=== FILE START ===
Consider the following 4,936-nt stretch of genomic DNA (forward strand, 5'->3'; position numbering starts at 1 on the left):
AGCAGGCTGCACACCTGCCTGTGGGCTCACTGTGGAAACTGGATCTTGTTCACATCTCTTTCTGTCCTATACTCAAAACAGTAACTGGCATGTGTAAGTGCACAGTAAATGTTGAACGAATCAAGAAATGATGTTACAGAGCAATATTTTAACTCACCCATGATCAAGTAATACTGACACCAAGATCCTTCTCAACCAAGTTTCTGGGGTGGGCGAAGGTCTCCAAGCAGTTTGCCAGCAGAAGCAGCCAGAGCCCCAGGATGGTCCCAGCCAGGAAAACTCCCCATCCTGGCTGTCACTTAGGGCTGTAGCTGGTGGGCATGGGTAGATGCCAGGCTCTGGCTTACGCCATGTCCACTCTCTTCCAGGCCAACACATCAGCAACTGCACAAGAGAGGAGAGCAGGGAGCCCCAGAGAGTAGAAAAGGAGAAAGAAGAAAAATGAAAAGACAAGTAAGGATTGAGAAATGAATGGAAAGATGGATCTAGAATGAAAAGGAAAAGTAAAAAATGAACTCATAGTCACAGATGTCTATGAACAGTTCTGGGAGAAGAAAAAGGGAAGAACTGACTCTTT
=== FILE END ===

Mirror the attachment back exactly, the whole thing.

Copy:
Consider the following 4,936-nt stretch of genomic DNA (forward strand, 5'->3'; position numbering starts at 1 on the left):
AGCAGGCTGCACACCTGCCTGTGGGCTCACTGTGGAAACTGGATCTTGTTCACATCTCTTTCTGTCCTATACTCAAAACAGTAACTGGCATGTGTAAGTGCACAGTAAATGTTGAACGAATCAAGAAATGATGTTACAGAGCAATATTTTAACTCACCCATGATCAAGTAATACTGACACCAAGATCCTTCTCAACCAAGTTTCTGGGGTGGGCGAAGGTCTCCAAGCAGTTTGCCAGCAGAAGCAGCCAGAGCCCCAGGATGGTCCCAGCCAGGAAAACTCCCCATCCTGGCTGTCACTTAGGGCTGTAGCTGGTGGGCATGGGTAGATGCCAGGCTCTGGCTTACGCCATGTCCACTCTCTTCCAGGCCAACACATCAGCAACTGCACAAGAGAGGAGAGCAGGGAGCCCCAGAGAGTAGAAAAGGAGAAAGAAGAAAAATGAAAAGACAAGTAAGGATTGAGAAATGAATGGAAAGATGGATCTAGAATGAAAAGGAAAAGTAAAAAATGAACTCATAGTCACAGATGTCTATGAACAGTTCTGGGAGAAGAAAAAGGGAAGAACTGACTCTTT